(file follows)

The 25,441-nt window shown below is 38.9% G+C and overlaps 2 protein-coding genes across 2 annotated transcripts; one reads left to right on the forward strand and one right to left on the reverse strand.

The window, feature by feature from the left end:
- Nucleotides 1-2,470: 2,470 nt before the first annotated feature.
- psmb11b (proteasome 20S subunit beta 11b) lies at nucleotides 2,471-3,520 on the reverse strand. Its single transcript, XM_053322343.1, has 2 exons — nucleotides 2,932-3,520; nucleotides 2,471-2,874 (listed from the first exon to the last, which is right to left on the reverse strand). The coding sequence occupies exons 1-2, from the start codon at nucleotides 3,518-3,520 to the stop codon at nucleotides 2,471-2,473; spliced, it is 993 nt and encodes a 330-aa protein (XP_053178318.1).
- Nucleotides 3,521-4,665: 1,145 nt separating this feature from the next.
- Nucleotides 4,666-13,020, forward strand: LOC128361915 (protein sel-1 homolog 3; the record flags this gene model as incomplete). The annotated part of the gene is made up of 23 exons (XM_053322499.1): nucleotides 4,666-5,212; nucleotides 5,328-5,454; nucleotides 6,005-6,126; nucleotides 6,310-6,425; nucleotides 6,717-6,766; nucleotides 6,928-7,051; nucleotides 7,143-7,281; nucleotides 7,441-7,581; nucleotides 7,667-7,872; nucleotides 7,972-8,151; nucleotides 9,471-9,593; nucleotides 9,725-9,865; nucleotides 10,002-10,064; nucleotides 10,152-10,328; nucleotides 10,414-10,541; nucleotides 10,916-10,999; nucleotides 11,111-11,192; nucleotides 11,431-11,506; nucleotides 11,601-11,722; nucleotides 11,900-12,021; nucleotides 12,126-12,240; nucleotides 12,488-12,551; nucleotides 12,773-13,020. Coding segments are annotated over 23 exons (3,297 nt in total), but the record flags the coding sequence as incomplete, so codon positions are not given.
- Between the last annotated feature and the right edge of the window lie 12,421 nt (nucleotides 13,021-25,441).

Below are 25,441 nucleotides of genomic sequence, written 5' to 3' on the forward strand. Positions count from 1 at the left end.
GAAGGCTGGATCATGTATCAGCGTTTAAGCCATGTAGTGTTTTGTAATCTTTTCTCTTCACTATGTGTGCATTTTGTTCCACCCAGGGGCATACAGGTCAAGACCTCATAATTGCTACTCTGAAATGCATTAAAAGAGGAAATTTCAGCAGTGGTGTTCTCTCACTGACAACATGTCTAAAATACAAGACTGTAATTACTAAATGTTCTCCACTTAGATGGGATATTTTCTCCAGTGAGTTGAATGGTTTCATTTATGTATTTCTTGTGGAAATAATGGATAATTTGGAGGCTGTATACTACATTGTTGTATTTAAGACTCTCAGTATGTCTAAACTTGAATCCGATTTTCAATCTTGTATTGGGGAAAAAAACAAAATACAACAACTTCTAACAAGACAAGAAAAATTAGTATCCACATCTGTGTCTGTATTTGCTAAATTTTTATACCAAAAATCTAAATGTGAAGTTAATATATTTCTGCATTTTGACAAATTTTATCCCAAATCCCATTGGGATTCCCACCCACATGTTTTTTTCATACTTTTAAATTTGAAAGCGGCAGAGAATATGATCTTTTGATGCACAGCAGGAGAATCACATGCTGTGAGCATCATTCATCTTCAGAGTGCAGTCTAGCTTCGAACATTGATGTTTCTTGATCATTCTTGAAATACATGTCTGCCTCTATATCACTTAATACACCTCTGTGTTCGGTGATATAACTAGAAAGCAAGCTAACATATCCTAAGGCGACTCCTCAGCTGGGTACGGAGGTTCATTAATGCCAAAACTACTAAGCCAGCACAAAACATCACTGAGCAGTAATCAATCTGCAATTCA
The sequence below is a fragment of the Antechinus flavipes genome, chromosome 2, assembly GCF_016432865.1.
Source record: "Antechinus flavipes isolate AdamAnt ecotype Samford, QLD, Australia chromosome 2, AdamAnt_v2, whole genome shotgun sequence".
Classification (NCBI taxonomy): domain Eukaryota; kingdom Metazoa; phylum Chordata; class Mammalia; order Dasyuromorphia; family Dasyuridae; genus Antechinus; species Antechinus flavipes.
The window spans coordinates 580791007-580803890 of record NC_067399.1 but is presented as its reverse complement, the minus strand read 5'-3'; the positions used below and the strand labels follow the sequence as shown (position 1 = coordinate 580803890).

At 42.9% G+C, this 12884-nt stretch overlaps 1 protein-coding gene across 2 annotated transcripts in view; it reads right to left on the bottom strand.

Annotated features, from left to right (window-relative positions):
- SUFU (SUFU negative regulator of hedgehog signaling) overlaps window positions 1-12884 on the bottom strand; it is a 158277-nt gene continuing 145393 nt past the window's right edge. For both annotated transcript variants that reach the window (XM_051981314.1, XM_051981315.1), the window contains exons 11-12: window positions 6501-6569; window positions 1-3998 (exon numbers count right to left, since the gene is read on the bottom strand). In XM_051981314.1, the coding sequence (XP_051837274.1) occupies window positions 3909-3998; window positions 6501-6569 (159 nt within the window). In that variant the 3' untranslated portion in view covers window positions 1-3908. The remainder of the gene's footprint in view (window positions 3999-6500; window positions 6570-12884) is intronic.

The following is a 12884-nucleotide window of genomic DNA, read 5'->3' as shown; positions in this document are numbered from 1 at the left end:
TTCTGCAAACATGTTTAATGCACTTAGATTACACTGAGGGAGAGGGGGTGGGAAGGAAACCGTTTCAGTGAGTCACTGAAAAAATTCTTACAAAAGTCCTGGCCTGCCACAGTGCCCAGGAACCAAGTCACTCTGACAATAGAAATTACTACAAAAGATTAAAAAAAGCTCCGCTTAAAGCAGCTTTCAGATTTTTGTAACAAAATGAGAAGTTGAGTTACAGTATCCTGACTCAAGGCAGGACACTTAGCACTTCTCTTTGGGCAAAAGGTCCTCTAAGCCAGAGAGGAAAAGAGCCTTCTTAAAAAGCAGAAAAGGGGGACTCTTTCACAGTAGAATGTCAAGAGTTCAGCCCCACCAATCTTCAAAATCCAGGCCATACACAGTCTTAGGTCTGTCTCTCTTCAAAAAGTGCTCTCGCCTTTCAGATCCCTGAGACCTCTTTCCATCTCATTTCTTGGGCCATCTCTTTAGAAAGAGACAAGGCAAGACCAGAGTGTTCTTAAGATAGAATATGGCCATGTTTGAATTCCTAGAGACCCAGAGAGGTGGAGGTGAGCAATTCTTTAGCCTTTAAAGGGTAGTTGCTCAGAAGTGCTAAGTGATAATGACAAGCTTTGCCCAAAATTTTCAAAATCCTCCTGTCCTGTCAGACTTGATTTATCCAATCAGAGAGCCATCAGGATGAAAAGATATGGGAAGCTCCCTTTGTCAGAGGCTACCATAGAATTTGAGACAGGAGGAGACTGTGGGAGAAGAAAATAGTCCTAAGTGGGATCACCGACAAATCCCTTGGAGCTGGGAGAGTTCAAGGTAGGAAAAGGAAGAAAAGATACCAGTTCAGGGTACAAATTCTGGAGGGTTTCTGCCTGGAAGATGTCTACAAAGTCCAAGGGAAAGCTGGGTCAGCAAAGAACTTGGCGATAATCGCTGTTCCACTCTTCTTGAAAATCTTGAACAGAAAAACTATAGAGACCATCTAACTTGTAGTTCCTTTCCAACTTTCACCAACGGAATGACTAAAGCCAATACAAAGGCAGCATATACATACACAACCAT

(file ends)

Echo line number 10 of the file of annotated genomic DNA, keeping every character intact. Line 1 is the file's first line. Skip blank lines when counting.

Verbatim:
The sequence below is a fragment of the Antechinus flavipes genome, chromosome 2, assembly GCF_016432865.1.